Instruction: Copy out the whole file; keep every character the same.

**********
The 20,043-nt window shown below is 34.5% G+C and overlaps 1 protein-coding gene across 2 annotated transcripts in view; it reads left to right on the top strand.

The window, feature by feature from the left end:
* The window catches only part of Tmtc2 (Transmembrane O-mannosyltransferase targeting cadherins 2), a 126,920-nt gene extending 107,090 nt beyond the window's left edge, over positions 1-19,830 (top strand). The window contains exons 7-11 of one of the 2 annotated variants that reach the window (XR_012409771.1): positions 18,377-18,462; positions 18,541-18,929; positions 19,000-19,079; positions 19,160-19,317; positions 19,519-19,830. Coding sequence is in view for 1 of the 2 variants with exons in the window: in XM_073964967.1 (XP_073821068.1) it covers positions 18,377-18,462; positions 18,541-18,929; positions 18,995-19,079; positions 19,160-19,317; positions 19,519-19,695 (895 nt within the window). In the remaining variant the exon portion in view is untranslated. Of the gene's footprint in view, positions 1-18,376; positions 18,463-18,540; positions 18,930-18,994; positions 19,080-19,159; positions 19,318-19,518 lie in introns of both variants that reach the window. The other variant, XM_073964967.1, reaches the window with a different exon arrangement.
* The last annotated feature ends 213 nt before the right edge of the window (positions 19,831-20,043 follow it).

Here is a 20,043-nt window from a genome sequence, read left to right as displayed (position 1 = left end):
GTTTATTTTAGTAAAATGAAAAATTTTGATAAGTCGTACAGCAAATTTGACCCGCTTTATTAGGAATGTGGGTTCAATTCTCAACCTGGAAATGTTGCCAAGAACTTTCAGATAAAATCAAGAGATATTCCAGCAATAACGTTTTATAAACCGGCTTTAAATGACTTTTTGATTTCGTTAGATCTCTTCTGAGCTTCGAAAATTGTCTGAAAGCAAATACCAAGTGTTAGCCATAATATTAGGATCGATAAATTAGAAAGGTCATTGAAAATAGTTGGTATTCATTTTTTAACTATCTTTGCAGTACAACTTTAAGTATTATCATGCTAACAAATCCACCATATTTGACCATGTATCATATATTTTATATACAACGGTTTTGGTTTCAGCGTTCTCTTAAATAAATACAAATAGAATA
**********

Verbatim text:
The 20,043-nt window shown below is 34.5% G+C and overlaps 1 protein-coding gene across 2 annotated transcripts in view; it reads left to right on the top strand.

The window, feature by feature from the left end:
* The window catches only part of Tmtc2 (Transmembrane O-mannosyltransferase targeting cadherins 2), a 126,920-nt gene extending 107,090 nt beyond the window's left edge, over positions 1-19,830 (top strand). The window contains exons 7-11 of one of the 2 annotated variants that reach the window (XR_012409771.1): positions 18,377-18,462; positions 18,541-18,929; positions 19,000-19,079; positions 19,160-19,317; positions 19,519-19,830. Coding sequence is in view for 1 of the 2 variants with exons in the window: in XM_073964967.1 (XP_073821068.1) it covers positions 18,377-18,462; positions 18,541-18,929; positions 18,995-19,079; positions 19,160-19,317; positions 19,519-19,695 (895 nt within the window). In the remaining variant the exon portion in view is untranslated. Of the gene's footprint in view, positions 1-18,376; positions 18,463-18,540; positions 18,930-18,994; positions 19,080-19,159; positions 19,318-19,518 lie in introns of both variants that reach the window. The other variant, XM_073964967.1, reaches the window with a different exon arrangement.
* The last annotated feature ends 213 nt before the right edge of the window (positions 19,831-20,043 follow it).

Here is a 20,043-nt window from a genome sequence, read left to right as displayed (position 1 = left end):
GTTTATTTTAGTAAAATGAAAAATTTTGATAAGTCGTACAGCAAATTTGACCCGCTTTATTAGGAATGTGGGTTCAATTCTCAACCTGGAAATGTTGCCAAGAACTTTCAGATAAAATCAAGAGATATTCCAGCAATAACGTTTTATAAACCGGCTTTAAATGACTTTTTGATTTCGTTAGATCTCTTCTGAGCTTCGAAAATTGTCTGAAAGCAAATACCAAGTGTTAGCCATAATATTAGGATCGATAAATTAGAAAGGTCATTGAAAATAGTTGGTATTCATTTTTTAACTATCTTTGCAGTACAACTTTAAGTATTATCATGCTAACAAATCCACCATATTTGACCATGTATCATATATTTTATATACAACGGTTTTGGTTTCAGCGTTCTCTTAAATAAATACAAATAGAATA